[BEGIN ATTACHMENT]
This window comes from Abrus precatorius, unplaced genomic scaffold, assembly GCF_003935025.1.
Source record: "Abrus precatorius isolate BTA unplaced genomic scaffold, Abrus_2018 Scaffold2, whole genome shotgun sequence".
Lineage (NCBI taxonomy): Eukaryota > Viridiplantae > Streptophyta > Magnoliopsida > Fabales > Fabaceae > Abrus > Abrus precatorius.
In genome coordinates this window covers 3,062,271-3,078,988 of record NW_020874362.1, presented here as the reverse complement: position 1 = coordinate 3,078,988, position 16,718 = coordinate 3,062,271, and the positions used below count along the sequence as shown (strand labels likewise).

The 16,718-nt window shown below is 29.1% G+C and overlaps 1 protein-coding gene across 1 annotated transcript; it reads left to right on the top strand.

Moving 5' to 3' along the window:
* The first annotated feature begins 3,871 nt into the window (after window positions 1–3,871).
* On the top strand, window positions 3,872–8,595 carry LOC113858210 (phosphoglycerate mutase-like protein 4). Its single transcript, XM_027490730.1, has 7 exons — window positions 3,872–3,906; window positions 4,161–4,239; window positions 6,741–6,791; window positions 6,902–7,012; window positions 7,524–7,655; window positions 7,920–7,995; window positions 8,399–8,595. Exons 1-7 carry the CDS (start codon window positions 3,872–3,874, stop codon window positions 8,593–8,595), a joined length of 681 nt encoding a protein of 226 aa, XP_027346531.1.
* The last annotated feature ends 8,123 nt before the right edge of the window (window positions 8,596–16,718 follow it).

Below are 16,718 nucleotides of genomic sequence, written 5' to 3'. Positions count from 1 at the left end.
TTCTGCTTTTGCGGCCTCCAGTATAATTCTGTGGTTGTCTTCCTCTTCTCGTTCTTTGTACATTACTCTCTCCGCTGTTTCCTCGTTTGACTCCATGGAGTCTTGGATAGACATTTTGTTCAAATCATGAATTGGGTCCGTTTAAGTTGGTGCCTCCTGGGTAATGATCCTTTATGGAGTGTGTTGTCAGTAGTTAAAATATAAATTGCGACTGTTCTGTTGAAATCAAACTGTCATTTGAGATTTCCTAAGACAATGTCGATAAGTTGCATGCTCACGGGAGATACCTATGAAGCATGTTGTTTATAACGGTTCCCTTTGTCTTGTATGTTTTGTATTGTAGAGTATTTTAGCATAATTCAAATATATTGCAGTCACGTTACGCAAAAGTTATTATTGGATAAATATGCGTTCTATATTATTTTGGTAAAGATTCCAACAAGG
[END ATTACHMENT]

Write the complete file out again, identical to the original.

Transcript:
This window comes from Abrus precatorius, unplaced genomic scaffold, assembly GCF_003935025.1.
Source record: "Abrus precatorius isolate BTA unplaced genomic scaffold, Abrus_2018 Scaffold2, whole genome shotgun sequence".
Lineage (NCBI taxonomy): Eukaryota > Viridiplantae > Streptophyta > Magnoliopsida > Fabales > Fabaceae > Abrus > Abrus precatorius.
In genome coordinates this window covers 3,062,271-3,078,988 of record NW_020874362.1, presented here as the reverse complement: position 1 = coordinate 3,078,988, position 16,718 = coordinate 3,062,271, and the positions used below count along the sequence as shown (strand labels likewise).

The 16,718-nt window shown below is 29.1% G+C and overlaps 1 protein-coding gene across 1 annotated transcript; it reads left to right on the top strand.

Moving 5' to 3' along the window:
* The first annotated feature begins 3,871 nt into the window (after window positions 1–3,871).
* On the top strand, window positions 3,872–8,595 carry LOC113858210 (phosphoglycerate mutase-like protein 4). Its single transcript, XM_027490730.1, has 7 exons — window positions 3,872–3,906; window positions 4,161–4,239; window positions 6,741–6,791; window positions 6,902–7,012; window positions 7,524–7,655; window positions 7,920–7,995; window positions 8,399–8,595. Exons 1-7 carry the CDS (start codon window positions 3,872–3,874, stop codon window positions 8,593–8,595), a joined length of 681 nt encoding a protein of 226 aa, XP_027346531.1.
* The last annotated feature ends 8,123 nt before the right edge of the window (window positions 8,596–16,718 follow it).

Below are 16,718 nucleotides of genomic sequence, written 5' to 3'. Positions count from 1 at the left end.
TTCTGCTTTTGCGGCCTCCAGTATAATTCTGTGGTTGTCTTCCTCTTCTCGTTCTTTGTACATTACTCTCTCCGCTGTTTCCTCGTTTGACTCCATGGAGTCTTGGATAGACATTTTGTTCAAATCATGAATTGGGTCCGTTTAAGTTGGTGCCTCCTGGGTAATGATCCTTTATGGAGTGTGTTGTCAGTAGTTAAAATATAAATTGCGACTGTTCTGTTGAAATCAAACTGTCATTTGAGATTTCCTAAGACAATGTCGATAAGTTGCATGCTCACGGGAGATACCTATGAAGCATGTTGTTTATAACGGTTCCCTTTGTCTTGTATGTTTTGTATTGTAGAGTATTTTAGCATAATTCAAATATATTGCAGTCACGTTACGCAAAAGTTATTATTGGATAAATATGCGTTCTATATTATTTTGGTAAAGATTCCAACAAGG